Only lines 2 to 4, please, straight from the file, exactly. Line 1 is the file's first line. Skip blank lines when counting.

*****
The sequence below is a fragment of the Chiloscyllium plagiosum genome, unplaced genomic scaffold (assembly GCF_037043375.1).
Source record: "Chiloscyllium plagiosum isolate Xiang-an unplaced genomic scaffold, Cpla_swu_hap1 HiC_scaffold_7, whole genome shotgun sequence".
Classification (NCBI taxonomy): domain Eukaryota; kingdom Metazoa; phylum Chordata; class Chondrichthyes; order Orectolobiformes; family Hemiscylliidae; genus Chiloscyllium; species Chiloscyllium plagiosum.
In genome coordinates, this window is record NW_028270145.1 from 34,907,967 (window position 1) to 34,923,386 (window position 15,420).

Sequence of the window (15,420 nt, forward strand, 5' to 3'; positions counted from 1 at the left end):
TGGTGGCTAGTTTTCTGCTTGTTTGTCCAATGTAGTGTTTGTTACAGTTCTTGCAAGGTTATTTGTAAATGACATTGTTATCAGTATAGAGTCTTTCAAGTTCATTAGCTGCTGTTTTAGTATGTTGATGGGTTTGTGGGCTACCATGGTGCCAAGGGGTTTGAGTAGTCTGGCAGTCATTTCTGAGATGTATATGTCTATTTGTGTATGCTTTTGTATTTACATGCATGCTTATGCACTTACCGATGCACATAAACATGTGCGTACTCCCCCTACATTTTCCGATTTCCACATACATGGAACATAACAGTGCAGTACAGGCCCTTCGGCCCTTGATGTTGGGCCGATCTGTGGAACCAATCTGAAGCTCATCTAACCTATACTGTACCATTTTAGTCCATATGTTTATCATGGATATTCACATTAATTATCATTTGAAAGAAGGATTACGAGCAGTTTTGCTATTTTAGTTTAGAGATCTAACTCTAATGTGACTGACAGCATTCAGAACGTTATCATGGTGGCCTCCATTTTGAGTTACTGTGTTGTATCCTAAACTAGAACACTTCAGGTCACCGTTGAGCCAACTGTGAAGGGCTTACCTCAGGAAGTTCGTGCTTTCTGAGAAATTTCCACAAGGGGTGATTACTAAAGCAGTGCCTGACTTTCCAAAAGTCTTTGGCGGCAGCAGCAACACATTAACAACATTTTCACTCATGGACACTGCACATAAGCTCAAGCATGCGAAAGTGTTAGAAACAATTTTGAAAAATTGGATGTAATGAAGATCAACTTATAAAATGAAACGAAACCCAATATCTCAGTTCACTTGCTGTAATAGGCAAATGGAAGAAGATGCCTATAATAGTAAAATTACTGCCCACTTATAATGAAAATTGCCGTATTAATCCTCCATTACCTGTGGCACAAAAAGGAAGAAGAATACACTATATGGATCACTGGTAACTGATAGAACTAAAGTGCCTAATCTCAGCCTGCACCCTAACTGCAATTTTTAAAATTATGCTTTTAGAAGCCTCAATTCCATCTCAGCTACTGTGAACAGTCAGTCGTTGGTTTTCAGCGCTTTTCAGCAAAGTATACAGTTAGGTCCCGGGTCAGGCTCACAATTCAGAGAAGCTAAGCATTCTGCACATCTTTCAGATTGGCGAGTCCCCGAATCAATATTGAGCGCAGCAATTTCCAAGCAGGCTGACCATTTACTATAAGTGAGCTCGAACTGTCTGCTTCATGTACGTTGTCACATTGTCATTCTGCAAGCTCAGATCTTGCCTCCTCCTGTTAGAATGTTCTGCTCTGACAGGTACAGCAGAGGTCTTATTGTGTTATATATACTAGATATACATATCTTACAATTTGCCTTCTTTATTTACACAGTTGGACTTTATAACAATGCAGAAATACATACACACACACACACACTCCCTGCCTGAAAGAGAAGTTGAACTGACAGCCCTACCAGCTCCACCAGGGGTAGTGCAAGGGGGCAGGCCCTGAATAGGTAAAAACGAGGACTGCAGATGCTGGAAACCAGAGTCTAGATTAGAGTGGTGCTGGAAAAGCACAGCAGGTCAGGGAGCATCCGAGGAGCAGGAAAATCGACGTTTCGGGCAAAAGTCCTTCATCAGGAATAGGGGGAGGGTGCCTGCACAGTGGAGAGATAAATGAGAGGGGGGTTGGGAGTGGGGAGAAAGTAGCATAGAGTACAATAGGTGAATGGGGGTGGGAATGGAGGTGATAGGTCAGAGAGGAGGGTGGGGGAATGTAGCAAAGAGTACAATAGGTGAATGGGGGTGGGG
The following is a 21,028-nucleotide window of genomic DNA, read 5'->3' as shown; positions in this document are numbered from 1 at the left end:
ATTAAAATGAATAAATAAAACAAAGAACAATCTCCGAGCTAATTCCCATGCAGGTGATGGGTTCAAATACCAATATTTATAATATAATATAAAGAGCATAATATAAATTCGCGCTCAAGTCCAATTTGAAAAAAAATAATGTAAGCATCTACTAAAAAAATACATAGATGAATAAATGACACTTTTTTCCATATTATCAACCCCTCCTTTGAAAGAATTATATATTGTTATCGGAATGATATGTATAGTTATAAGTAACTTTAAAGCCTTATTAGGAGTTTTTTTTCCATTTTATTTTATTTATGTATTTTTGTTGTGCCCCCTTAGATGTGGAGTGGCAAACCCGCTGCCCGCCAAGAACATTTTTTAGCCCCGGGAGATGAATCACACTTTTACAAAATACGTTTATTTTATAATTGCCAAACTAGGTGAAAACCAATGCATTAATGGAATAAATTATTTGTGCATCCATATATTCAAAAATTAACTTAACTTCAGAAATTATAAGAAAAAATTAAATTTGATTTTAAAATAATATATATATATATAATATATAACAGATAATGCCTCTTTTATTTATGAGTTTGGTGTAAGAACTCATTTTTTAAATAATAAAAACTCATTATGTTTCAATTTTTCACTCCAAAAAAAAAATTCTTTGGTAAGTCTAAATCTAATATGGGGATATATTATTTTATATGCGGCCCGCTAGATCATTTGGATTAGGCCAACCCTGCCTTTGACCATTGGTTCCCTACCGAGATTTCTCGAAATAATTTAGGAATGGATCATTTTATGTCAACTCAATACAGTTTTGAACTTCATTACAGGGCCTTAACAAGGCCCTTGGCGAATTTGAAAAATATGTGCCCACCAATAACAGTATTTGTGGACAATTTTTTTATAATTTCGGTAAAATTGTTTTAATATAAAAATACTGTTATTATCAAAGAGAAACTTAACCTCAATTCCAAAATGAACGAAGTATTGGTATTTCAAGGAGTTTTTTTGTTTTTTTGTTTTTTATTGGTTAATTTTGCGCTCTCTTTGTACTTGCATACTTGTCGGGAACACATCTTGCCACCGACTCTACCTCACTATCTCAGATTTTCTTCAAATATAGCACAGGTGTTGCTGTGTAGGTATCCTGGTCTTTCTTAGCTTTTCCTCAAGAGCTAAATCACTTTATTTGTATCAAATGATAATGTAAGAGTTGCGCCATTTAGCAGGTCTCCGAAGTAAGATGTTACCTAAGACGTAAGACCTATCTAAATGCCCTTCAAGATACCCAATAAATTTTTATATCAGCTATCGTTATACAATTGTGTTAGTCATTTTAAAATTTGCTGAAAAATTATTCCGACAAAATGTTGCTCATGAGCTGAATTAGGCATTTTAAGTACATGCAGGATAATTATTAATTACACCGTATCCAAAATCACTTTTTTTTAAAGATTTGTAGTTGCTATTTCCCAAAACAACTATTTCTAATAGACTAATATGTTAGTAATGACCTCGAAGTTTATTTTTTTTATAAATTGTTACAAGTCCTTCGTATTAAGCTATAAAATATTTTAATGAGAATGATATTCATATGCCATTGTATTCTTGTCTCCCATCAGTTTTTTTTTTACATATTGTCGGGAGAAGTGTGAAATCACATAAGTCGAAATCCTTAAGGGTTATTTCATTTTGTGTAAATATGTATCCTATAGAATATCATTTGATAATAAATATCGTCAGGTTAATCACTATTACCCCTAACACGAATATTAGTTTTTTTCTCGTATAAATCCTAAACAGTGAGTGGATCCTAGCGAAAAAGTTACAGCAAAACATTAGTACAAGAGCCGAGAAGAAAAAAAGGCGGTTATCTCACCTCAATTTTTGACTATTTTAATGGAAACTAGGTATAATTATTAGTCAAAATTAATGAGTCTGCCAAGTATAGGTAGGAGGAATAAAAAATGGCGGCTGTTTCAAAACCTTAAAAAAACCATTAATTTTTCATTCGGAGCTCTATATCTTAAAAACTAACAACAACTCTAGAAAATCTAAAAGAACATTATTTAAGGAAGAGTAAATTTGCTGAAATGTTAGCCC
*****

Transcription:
Source record: "Chiloscyllium plagiosum isolate Xiang-an unplaced genomic scaffold, Cpla_swu_hap1 HiC_scaffold_7, whole genome shotgun sequence".
Classification (NCBI taxonomy): domain Eukaryota; kingdom Metazoa; phylum Chordata; class Chondrichthyes; order Orectolobiformes; family Hemiscylliidae; genus Chiloscyllium; species Chiloscyllium plagiosum.
In genome coordinates, this window is record NW_028270145.1 from 34,907,967 (window position 1) to 34,923,386 (window position 15,420).